In February 2010, the feds denied the petition, with the U.S. Fish and Wildlife Service ruling that while the pika may have been struggling in a few places, its range offered enough variability to protect it from extinction. After a few appeals, California came to a similar conclusion in 2013. “The Obama administration has a lot of tools it can use, but it’s being very timid,” says Wolf. “If we can reduce our emissions quickly and boldly, we can reduce the severity of the consequences we face. There is no inevitability here—that we need to head into massive climate chaos. We have a choice to protect ourselves and our climate.”
By the time we act, of course, it’s likely that the mountains will have already changed. The enormous forests of lodgepole pines spreading across the Rockies? Gone. Cold-weather behemoths like moose will continue to decline. Earlier snowmelts will change high-altitude ecosystems in unforeseen ways. And the little American pika, the squeaky greeter of hikers climbing above the treeline, will go quiet.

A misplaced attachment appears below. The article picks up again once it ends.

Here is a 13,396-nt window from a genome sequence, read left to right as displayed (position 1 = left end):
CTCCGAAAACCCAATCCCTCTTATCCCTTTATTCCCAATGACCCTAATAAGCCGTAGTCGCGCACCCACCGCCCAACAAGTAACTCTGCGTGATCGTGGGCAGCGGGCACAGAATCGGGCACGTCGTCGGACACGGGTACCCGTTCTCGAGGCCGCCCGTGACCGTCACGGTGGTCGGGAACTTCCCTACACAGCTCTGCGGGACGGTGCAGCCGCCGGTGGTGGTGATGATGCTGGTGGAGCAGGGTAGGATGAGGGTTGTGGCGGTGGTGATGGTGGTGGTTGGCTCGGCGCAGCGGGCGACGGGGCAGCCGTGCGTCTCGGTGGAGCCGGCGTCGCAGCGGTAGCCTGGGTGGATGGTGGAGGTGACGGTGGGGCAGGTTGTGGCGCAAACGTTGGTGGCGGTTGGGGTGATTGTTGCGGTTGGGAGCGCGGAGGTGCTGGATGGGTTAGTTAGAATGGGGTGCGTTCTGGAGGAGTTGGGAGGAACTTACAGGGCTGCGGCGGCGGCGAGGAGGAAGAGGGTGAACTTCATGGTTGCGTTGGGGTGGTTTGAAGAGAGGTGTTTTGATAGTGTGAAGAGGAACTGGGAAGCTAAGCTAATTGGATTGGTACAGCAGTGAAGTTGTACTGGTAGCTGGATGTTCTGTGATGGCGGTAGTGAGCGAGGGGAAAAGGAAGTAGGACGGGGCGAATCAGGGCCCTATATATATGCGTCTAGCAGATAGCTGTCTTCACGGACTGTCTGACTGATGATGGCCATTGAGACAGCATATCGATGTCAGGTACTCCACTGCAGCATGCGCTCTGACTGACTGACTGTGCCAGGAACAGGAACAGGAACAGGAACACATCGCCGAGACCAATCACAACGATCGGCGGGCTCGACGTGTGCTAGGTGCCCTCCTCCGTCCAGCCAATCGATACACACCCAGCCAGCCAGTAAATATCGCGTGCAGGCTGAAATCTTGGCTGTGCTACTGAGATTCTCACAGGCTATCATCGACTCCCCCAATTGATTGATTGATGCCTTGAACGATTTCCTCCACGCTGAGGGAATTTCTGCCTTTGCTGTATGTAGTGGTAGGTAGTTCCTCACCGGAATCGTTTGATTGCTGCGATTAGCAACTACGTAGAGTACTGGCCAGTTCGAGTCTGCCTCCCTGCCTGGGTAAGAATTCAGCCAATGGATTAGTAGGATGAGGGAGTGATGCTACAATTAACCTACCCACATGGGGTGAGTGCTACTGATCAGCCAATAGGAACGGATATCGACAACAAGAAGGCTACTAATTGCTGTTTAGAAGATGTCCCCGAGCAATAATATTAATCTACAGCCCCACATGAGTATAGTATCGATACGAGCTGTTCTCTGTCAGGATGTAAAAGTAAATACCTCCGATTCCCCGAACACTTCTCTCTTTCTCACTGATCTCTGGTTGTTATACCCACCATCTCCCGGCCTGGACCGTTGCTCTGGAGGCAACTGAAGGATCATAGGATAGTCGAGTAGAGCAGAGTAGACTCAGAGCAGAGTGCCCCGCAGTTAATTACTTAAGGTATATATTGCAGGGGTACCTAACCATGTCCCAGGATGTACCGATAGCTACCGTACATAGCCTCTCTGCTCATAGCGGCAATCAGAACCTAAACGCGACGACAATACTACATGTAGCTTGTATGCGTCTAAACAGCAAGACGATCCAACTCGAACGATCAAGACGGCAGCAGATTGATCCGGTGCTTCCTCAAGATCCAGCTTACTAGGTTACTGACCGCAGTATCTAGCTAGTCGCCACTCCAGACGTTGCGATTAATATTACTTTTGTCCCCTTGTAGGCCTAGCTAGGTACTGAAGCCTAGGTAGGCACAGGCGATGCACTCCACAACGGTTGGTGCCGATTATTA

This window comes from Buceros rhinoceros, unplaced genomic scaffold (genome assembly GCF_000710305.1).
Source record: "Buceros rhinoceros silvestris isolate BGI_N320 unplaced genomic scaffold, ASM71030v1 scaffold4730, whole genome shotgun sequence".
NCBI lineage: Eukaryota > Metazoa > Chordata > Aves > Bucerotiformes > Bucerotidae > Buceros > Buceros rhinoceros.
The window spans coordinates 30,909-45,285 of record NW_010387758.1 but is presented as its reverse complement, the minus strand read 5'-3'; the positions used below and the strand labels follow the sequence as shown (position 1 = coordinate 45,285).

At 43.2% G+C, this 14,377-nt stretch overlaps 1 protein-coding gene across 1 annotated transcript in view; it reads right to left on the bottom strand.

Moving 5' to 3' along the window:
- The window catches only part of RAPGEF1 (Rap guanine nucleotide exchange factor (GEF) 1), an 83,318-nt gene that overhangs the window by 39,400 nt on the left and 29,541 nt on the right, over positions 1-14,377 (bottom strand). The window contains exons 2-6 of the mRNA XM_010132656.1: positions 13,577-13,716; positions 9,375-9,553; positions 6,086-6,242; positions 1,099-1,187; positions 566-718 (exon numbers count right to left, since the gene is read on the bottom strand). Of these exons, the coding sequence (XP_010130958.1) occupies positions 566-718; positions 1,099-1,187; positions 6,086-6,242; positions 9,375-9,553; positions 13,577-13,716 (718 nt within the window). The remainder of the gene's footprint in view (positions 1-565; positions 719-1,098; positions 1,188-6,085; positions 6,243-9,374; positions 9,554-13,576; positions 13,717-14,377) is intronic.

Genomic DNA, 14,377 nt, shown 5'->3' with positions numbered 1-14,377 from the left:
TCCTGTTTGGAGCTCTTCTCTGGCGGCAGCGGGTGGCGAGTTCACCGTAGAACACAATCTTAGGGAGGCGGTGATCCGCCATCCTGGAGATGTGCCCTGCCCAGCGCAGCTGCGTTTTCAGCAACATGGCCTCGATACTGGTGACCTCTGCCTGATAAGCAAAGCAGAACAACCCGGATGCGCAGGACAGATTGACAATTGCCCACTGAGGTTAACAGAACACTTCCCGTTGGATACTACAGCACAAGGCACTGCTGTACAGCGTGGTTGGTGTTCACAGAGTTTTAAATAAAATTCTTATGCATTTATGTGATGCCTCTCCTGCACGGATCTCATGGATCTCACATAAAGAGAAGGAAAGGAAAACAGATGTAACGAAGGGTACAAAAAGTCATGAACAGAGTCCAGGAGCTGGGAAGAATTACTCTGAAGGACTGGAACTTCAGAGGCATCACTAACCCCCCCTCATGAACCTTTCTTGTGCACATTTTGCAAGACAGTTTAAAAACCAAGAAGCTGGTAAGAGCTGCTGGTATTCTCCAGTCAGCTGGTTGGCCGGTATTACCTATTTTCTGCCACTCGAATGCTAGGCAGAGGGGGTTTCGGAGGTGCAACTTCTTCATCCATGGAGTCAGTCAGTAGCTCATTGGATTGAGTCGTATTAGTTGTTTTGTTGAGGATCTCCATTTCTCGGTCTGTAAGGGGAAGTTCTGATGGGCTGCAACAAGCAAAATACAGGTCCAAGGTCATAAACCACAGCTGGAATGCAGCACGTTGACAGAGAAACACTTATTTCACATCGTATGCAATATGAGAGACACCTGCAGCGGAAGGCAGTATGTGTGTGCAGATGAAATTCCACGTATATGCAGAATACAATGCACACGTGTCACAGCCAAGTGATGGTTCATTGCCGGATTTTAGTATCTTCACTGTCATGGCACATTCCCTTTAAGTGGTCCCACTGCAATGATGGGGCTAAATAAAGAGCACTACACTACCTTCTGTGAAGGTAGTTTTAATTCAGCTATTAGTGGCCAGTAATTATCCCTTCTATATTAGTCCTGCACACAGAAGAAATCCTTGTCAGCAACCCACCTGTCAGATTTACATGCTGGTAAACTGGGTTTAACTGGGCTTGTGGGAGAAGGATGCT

Still, Dr. Beever is continuing his annual pika survey of the Great Basin, hiking amidst the talus fields and cataloging the animal’s populations. But the early mornings have changed, says Beever. “That’s the most active time of the day for most birds and mammals,” he says. “And I’m hearing nothing. It’s just this silent emptiness. It’s unsettling. One also wonders: Does the silence of pikas portend the silence of rosy finches and other species? It’s striking.”
From the Winter 2014 issue.